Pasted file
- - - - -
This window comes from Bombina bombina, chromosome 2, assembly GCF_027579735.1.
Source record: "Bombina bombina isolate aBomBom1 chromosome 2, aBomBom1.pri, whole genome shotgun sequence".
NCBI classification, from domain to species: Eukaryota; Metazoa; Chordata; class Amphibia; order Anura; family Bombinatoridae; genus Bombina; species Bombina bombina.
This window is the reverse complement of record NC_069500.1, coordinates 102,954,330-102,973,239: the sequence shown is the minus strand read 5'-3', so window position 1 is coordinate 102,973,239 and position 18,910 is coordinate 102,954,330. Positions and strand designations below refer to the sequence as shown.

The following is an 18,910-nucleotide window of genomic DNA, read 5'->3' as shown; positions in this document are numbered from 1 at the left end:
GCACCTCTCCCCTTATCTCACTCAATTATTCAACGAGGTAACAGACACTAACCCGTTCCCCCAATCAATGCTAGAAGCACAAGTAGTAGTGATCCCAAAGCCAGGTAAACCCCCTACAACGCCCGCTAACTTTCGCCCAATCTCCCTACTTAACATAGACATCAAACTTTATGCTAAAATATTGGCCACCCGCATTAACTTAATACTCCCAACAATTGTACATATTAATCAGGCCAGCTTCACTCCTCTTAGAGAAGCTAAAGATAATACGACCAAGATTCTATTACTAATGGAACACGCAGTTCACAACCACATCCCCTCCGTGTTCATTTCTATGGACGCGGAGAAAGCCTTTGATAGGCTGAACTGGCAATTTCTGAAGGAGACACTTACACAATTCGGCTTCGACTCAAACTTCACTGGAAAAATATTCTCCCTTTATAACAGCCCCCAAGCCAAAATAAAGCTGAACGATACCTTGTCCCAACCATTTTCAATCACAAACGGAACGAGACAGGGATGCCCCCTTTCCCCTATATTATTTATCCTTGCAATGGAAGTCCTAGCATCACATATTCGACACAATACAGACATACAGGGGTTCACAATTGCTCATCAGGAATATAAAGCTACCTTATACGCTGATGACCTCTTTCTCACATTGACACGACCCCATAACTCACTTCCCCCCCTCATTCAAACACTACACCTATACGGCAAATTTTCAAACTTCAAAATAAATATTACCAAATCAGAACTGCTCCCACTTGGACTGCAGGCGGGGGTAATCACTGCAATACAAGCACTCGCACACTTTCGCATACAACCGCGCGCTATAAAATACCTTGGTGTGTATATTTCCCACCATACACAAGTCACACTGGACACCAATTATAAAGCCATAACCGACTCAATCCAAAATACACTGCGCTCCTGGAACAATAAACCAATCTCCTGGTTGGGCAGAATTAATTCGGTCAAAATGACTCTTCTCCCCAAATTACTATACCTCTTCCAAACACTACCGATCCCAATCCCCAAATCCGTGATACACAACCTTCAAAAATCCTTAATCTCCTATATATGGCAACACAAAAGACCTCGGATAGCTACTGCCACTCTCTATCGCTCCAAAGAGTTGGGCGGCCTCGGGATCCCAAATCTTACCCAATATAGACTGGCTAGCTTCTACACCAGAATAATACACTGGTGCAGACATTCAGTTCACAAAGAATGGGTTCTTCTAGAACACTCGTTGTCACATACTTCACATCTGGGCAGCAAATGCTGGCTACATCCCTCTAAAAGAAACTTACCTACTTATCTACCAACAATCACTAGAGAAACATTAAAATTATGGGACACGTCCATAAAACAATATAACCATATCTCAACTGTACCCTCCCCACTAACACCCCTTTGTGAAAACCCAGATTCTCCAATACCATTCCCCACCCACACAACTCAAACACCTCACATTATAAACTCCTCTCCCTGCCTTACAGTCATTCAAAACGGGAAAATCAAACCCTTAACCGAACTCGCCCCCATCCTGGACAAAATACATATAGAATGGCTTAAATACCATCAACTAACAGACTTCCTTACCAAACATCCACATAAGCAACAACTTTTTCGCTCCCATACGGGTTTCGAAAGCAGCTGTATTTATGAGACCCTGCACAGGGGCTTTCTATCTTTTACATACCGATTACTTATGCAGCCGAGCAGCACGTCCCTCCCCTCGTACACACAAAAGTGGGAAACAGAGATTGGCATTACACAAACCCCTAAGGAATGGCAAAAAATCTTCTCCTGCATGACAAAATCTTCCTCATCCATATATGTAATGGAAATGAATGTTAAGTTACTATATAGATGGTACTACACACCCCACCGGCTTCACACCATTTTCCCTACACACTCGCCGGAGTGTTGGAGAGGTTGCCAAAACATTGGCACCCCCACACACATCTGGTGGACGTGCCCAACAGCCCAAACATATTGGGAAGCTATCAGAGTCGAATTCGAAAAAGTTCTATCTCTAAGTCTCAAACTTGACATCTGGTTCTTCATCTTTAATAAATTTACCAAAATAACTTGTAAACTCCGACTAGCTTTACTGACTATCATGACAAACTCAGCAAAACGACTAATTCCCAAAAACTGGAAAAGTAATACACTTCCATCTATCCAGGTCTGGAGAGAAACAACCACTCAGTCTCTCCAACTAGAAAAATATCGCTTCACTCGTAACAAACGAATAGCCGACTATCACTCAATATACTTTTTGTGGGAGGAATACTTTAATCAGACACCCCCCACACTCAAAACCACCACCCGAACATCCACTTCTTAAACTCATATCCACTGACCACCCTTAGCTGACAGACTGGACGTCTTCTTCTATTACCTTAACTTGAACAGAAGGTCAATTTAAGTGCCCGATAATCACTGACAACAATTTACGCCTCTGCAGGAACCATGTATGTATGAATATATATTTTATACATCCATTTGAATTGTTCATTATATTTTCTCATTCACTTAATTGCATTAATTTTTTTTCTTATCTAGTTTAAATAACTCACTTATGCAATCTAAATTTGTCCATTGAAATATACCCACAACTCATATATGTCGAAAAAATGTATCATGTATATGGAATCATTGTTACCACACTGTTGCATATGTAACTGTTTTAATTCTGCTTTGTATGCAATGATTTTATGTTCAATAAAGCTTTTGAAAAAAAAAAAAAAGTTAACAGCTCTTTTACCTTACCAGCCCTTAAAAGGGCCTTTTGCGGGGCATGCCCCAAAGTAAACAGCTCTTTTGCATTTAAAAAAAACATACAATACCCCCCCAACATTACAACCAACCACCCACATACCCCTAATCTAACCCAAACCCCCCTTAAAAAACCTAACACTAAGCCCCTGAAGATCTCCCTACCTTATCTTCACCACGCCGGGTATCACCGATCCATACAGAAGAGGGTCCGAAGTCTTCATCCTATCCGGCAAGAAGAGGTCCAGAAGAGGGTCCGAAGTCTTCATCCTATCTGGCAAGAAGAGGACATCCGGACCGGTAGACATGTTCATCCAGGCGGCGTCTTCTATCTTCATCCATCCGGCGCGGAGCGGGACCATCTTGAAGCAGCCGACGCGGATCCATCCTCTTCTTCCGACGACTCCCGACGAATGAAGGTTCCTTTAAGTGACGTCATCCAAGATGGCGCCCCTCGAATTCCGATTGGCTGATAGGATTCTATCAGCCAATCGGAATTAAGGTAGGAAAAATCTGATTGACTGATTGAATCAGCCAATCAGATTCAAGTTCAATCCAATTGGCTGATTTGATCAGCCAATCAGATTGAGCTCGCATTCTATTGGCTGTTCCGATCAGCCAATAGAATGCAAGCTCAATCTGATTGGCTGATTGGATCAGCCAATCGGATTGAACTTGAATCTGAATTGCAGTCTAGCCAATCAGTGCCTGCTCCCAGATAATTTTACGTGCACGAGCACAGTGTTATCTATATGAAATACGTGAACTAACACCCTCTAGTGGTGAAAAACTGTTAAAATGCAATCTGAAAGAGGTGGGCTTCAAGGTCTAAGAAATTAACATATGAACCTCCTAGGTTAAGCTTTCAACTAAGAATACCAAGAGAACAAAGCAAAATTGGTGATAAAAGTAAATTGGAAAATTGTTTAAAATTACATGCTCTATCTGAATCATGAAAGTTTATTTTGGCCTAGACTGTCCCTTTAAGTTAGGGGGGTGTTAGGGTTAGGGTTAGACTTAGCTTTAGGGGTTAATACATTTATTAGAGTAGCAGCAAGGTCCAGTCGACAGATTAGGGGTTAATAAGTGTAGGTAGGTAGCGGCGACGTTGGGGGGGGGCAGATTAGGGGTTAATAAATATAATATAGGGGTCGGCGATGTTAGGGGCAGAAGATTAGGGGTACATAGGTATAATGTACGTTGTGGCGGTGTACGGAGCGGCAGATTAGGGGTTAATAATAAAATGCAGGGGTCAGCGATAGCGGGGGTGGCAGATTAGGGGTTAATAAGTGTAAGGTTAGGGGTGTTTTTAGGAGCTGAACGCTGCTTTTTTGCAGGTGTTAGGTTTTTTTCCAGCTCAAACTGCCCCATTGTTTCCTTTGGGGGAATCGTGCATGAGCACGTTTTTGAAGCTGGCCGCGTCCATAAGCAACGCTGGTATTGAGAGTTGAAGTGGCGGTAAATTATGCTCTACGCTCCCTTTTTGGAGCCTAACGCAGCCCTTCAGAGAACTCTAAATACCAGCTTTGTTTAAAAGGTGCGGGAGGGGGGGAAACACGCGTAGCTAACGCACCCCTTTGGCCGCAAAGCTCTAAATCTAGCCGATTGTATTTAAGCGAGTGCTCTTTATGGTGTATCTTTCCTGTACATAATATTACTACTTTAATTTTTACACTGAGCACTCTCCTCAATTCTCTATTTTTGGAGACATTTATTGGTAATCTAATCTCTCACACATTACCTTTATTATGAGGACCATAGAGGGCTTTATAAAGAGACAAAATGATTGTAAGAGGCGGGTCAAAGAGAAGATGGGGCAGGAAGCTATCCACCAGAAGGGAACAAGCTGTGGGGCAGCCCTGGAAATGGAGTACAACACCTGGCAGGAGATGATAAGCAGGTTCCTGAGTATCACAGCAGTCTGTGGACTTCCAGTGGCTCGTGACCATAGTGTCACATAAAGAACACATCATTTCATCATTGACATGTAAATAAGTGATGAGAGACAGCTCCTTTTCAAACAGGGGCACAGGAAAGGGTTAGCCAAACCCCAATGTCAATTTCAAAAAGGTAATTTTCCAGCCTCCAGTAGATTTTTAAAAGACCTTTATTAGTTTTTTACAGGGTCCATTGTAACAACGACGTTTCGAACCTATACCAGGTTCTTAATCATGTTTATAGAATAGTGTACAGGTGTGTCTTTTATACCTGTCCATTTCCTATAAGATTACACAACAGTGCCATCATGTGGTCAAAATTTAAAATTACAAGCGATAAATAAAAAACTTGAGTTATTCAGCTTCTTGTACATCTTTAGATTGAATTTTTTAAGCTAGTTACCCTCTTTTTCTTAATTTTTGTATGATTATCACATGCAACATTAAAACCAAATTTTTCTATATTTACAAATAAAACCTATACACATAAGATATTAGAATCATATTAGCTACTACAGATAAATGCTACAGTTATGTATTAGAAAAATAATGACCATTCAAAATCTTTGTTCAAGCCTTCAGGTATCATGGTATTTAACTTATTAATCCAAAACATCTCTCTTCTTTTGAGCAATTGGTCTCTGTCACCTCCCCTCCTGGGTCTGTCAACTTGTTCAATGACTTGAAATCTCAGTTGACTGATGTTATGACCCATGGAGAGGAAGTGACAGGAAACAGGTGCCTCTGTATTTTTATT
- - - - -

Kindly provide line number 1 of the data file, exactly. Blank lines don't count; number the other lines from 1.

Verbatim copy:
This window comes from Bombina bombina, chromosome 2, assembly GCF_027579735.1.